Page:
Canada’s investments in AI research through CIFAR in the early 1980’s directly led to the pioneering work of Geoffrey Hinton, Yoshua Bengio and Yann LeCun, and has made Canada a world leader in the field of AI. Governments have a long history of funding the development of many core technologies, from their role in funding foundational medical research, to GPS, even the internet itself, which grew out of ARPANET, a communication research project funded by the U.S. government.
Considering my earlier criticism of capitalism it might be surprising to suggest that governments should be acting more like venture capitalists. If Silicon Valley VCs have been so effective in leveraging startups for wealth creation, why shouldn’t governments emulate the VC model to directly fund software that delivers on policy objectives? What if software platforms that provide ‘public good’ services like public transit, local delivery or in-home care are funded to deliver government mandates of accessibility and quality of life, not extracting profits to provide a 10x return to investors?
There is physical infrastructure, like a national broadband network that the current government has committed to, but we believe there are big, cost-effective gains that can be made in ‘soft’ infrastructure. Software platforms to serve local residents and support community businesses, to create tech job opportunities in rural communities and enable them to build their own digital services, and create network effects between these communities by making the digital services developed by one municipality available to all.
This isn’t a particularly radical idea. It simply asks us to expand the definition of ‘government services’ to include new initiatives like software platforms and digital public goods, particularly ones that are citizen-led and community stewarded. Organizations like the Civic Digital Network are helping establish frameworks and relationships with government to guide the development of a civic digital infrastructure. Code For Canada has a successful, well-established model for hands-on, project-focused engagement to improve the digital capacity of all levels of government. Most of the “how do we get there?” questions have ready answers.
Opportunities for community-oriented software platforms extend well beyond the initiatives of public transit and local delivery that OpenLocal has proposed. Consider the needs of our retiring baby boomers, and the desire to keep them living comfortably and safely in their own homes for a long as possible. Personal support workers, meals, cleaning services — there are myriad local support services that could be better provided through well-build user-centred software platforms. Subsidies to private sector long term care providers shouldn’t be the only model our parents and grandparents rely on.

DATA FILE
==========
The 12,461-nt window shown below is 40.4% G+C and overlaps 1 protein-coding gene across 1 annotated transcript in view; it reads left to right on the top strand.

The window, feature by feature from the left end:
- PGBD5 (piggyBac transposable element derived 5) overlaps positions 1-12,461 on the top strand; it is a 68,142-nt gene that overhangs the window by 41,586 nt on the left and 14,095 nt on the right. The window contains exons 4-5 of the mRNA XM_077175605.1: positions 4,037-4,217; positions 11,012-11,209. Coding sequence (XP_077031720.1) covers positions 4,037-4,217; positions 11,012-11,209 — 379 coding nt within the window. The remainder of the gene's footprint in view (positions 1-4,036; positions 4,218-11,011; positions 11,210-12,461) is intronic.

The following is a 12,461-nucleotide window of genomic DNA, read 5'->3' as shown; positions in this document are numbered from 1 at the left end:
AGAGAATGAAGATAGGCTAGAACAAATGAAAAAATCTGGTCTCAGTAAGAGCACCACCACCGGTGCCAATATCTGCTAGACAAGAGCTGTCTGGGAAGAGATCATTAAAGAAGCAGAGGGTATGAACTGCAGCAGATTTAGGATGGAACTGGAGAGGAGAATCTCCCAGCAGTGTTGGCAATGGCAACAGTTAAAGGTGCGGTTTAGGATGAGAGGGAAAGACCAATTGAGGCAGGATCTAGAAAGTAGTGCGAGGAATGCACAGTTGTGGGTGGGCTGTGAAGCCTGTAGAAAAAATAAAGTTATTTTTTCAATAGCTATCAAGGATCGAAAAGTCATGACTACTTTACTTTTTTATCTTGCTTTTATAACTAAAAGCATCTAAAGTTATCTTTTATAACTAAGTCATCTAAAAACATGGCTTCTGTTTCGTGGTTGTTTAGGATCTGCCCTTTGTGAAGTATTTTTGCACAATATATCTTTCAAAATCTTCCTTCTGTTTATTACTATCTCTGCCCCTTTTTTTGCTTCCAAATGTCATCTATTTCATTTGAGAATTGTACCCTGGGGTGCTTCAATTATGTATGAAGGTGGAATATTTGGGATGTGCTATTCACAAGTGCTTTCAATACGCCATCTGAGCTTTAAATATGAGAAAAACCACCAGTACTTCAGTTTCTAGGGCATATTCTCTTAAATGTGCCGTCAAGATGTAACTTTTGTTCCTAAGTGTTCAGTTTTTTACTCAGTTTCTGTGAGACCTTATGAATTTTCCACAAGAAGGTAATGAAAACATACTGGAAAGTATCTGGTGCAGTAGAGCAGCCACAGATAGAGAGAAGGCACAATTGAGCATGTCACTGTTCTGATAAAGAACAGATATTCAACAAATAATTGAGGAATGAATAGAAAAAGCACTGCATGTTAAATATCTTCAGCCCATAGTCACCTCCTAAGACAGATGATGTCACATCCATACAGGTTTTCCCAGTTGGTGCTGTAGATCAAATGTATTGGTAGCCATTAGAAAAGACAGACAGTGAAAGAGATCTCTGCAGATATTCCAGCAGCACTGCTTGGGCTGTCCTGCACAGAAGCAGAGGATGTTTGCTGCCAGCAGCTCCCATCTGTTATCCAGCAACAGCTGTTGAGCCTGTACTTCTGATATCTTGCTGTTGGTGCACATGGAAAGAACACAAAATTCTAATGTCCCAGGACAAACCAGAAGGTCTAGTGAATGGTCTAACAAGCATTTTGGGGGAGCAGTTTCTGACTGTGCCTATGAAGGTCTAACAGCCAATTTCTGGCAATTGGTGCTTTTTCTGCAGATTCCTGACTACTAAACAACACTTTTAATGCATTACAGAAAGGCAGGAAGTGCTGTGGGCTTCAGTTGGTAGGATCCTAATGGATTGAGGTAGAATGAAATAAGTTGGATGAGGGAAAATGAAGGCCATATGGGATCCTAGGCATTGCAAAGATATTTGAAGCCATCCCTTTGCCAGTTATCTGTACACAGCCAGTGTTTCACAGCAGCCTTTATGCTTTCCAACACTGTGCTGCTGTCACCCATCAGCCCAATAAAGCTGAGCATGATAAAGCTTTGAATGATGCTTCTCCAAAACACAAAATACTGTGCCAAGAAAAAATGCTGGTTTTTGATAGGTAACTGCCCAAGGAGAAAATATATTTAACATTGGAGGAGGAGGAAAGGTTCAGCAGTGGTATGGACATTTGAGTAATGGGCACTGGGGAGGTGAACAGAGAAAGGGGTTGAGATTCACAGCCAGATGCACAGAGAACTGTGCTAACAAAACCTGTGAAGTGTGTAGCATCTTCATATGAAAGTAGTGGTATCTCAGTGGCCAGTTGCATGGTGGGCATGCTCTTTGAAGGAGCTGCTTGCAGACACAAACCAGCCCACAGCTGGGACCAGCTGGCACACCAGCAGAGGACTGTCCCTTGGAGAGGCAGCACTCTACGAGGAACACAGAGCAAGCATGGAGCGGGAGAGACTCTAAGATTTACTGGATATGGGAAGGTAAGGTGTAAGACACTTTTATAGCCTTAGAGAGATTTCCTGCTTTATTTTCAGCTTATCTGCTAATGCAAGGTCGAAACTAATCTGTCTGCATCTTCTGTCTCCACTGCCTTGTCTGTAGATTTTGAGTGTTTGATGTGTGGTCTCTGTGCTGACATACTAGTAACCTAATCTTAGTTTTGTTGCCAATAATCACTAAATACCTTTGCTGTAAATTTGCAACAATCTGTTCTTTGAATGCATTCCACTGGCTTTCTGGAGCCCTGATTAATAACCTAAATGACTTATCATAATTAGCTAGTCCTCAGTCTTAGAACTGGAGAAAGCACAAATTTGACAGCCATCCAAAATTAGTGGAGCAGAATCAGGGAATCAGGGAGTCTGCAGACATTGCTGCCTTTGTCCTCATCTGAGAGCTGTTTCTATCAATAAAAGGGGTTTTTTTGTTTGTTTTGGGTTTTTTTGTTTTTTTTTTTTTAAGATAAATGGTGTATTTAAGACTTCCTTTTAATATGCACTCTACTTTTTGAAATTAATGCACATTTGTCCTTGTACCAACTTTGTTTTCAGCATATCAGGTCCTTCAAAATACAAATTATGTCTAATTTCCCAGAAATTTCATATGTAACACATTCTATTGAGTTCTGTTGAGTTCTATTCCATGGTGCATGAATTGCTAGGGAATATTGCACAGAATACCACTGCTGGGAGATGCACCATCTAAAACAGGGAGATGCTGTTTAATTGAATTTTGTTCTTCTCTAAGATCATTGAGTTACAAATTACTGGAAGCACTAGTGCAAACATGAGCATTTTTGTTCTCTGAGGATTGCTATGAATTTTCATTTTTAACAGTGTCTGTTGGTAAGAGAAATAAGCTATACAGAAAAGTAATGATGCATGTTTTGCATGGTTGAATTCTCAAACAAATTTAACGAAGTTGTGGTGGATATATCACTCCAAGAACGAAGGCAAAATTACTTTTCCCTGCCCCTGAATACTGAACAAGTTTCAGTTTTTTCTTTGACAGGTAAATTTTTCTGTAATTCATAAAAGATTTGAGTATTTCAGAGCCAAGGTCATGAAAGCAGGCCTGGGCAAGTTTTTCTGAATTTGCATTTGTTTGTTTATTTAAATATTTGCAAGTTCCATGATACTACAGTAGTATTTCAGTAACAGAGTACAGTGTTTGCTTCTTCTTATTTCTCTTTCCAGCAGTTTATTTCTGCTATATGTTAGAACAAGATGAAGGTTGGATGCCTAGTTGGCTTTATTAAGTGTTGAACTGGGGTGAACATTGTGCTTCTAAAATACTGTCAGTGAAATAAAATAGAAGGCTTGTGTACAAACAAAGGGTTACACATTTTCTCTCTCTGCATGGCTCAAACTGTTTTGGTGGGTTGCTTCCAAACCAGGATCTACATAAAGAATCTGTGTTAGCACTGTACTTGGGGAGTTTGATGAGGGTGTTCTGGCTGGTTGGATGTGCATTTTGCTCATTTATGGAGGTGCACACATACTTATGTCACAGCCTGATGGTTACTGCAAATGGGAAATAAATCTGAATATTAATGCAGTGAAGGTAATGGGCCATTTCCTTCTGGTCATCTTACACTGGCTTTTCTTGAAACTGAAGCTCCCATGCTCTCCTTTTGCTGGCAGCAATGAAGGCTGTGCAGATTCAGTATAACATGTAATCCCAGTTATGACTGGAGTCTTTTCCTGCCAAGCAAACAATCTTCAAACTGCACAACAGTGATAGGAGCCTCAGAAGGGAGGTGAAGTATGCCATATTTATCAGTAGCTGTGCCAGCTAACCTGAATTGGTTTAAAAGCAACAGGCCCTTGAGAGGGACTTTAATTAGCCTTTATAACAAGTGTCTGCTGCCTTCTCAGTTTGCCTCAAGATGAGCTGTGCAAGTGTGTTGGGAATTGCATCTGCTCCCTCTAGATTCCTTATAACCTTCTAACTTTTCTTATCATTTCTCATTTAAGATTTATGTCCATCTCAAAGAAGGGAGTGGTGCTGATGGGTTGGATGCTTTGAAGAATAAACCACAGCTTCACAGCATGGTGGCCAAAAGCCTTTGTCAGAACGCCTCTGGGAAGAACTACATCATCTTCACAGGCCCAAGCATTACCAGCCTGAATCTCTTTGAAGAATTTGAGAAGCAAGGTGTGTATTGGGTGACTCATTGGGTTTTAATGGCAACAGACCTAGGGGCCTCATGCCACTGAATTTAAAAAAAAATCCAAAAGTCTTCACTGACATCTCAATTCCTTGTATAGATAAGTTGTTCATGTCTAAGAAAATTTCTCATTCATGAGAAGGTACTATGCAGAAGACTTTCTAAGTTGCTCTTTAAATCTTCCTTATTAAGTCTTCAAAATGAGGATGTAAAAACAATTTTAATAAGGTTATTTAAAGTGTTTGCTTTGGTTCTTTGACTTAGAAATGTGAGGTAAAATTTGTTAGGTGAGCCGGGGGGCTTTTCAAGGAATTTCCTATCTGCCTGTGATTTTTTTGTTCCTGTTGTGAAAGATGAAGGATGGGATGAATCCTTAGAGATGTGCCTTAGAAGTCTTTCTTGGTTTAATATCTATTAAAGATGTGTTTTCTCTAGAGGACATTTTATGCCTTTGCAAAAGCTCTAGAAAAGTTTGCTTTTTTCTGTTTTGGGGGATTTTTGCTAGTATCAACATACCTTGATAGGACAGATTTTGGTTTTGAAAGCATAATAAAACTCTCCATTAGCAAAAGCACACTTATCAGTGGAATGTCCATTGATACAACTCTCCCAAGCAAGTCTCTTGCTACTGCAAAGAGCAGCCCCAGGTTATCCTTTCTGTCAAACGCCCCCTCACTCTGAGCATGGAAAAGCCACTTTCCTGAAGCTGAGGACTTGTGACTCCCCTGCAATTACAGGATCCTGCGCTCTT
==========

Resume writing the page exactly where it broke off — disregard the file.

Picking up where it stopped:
One last, important caveat. As we enter into the pandemic recovery period where the Canadian government is injecting billions into the economy, we need to provide frameworks that keep those funds circulating here at home.
The economic benefits of CERB and other recovery support funding diminishes significantly if that money is spent on the products and services of multinationals and immediately leaves the country.
This is why open-source digital platforms are particularly effective in this context — they can be operated for the sole economic benefit of local users. With an open-source platform there is no requirement for an extractive business model to pay back thirsty investors.
The pandemic has thrust change upon us whether we want it or not. The measure of how well individual countries emerge from this current challenge will rely on having the wisdom and courage to let go of old ideas and embrace new ones. GDP is being challenged (most notably by the OECD) as the key measure of a ‘healthy’ economy. Modern Monetary Theory (MMT) is challenging concepts of fiscal policy that have guided Western economies for nearly half a century. Full employment, not keeping inflation in check, is becoming the new North Star for government macroeconomists.
From this new perspective we can look at investments in digital infrastructure — a broad range of digital services supported by the government — as an essential public good, in the same way that we see good roads, schools and garbage collection services as essential to the well-being of our communities.
Let’s look for civic problems that can be improved by results-oriented investments in inexpensive commodity hardware and open-source software. Let’s fund digital platforms designed to support tech workers in rural markets and create networks between them. Let’s create community-run digital services that provide meaningful value to residents while improving resiliency, technical self-sufficiency and economic diversity.
The skills to accomplish these tasks are not unique to Silicon Valley insiders, and the infrastructure is available to anyone with a fast internet connection. This is an opportunity to align with governments at all levels, building relationships that empower them with new ways to make meaningful, transformative contributions to the public good. And let’s build models to deliver these public goods that start with a deep understanding of the needs of the users: citizens, neighbours and you.
— Richard Switzer, September 2020